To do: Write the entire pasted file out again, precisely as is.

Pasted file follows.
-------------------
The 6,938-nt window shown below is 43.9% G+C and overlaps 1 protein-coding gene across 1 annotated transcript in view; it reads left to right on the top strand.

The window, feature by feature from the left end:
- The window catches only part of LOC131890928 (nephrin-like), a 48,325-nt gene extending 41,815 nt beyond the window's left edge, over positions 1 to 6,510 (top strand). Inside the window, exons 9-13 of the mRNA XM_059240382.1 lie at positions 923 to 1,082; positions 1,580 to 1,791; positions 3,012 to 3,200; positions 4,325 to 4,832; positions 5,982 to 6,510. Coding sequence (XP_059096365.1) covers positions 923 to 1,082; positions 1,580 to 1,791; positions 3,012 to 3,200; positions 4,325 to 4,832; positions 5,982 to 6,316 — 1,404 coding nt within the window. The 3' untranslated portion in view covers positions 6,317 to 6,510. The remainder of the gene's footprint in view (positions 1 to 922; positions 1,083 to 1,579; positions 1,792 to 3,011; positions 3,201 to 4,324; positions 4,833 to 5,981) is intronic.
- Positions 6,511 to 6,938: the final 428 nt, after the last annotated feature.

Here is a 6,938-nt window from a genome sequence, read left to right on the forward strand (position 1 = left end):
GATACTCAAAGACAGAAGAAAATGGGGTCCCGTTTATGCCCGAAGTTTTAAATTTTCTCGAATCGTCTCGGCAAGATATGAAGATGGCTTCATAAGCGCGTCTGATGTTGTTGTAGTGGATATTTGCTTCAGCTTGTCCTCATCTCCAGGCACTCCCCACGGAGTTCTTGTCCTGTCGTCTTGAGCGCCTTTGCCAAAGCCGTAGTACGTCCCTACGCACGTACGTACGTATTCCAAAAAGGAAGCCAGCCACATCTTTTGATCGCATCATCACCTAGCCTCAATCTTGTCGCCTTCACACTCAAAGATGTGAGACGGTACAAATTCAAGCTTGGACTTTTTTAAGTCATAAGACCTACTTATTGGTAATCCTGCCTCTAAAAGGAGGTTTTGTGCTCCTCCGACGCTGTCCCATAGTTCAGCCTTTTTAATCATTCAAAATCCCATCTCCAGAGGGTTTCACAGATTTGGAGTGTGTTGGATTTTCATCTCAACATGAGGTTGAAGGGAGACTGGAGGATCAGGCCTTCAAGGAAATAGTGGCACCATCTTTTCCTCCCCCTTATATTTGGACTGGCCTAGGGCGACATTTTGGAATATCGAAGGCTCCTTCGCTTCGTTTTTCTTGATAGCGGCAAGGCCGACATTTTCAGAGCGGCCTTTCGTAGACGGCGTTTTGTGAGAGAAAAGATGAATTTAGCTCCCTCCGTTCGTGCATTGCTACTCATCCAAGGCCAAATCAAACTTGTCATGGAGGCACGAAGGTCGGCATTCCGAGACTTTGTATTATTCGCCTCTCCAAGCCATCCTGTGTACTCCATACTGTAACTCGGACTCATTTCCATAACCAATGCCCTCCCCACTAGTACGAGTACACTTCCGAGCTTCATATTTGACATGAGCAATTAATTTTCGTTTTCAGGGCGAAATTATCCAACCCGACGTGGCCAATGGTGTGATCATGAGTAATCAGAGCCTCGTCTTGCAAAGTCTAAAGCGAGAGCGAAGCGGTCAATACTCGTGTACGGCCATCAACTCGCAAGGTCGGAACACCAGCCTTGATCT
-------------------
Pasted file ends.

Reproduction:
The 6,938-nt window shown below is 43.9% G+C and overlaps 1 protein-coding gene across 1 annotated transcript in view; it reads left to right on the top strand.

The window, feature by feature from the left end:
- The window catches only part of LOC131890928 (nephrin-like), a 48,325-nt gene extending 41,815 nt beyond the window's left edge, over positions 1 to 6,510 (top strand). Inside the window, exons 9-13 of the mRNA XM_059240382.1 lie at positions 923 to 1,082; positions 1,580 to 1,791; positions 3,012 to 3,200; positions 4,325 to 4,832; positions 5,982 to 6,510. Coding sequence (XP_059096365.1) covers positions 923 to 1,082; positions 1,580 to 1,791; positions 3,012 to 3,200; positions 4,325 to 4,832; positions 5,982 to 6,316 — 1,404 coding nt within the window. The 3' untranslated portion in view covers positions 6,317 to 6,510. The remainder of the gene's footprint in view (positions 1 to 922; positions 1,083 to 1,579; positions 1,792 to 3,011; positions 3,201 to 4,324; positions 4,833 to 5,981) is intronic.
- Positions 6,511 to 6,938: the final 428 nt, after the last annotated feature.

Here is a 6,938-nt window from a genome sequence, read left to right on the forward strand (position 1 = left end):
GATACTCAAAGACAGAAGAAAATGGGGTCCCGTTTATGCCCGAAGTTTTAAATTTTCTCGAATCGTCTCGGCAAGATATGAAGATGGCTTCATAAGCGCGTCTGATGTTGTTGTAGTGGATATTTGCTTCAGCTTGTCCTCATCTCCAGGCACTCCCCACGGAGTTCTTGTCCTGTCGTCTTGAGCGCCTTTGCCAAAGCCGTAGTACGTCCCTACGCACGTACGTACGTATTCCAAAAAGGAAGCCAGCCACATCTTTTGATCGCATCATCACCTAGCCTCAATCTTGTCGCCTTCACACTCAAAGATGTGAGACGGTACAAATTCAAGCTTGGACTTTTTTAAGTCATAAGACCTACTTATTGGTAATCCTGCCTCTAAAAGGAGGTTTTGTGCTCCTCCGACGCTGTCCCATAGTTCAGCCTTTTTAATCATTCAAAATCCCATCTCCAGAGGGTTTCACAGATTTGGAGTGTGTTGGATTTTCATCTCAACATGAGGTTGAAGGGAGACTGGAGGATCAGGCCTTCAAGGAAATAGTGGCACCATCTTTTCCTCCCCCTTATATTTGGACTGGCCTAGGGCGACATTTTGGAATATCGAAGGCTCCTTCGCTTCGTTTTTCTTGATAGCGGCAAGGCCGACATTTTCAGAGCGGCCTTTCGTAGACGGCGTTTTGTGAGAGAAAAGATGAATTTAGCTCCCTCCGTTCGTGCATTGCTACTCATCCAAGGCCAAATCAAACTTGTCATGGAGGCACGAAGGTCGGCATTCCGAGACTTTGTATTATTCGCCTCTCCAAGCCATCCTGTGTACTCCATACTGTAACTCGGACTCATTTCCATAACCAATGCCCTCCCCACTAGTACGAGTACACTTCCGAGCTTCATATTTGACATGAGCAATTAATTTTCGTTTTCAGGGCGAAATTATCCAACCCGACGTGGCCAATGGTGTGATCATGAGTAATCAGAGCCTCGTCTTGCAAAGTCTAAAGCGAGAGCGAAGCGGTCAATACTCGTGTACGGCCATCAACTCGCAAGGTCGGAACACCAGCCTTGATCT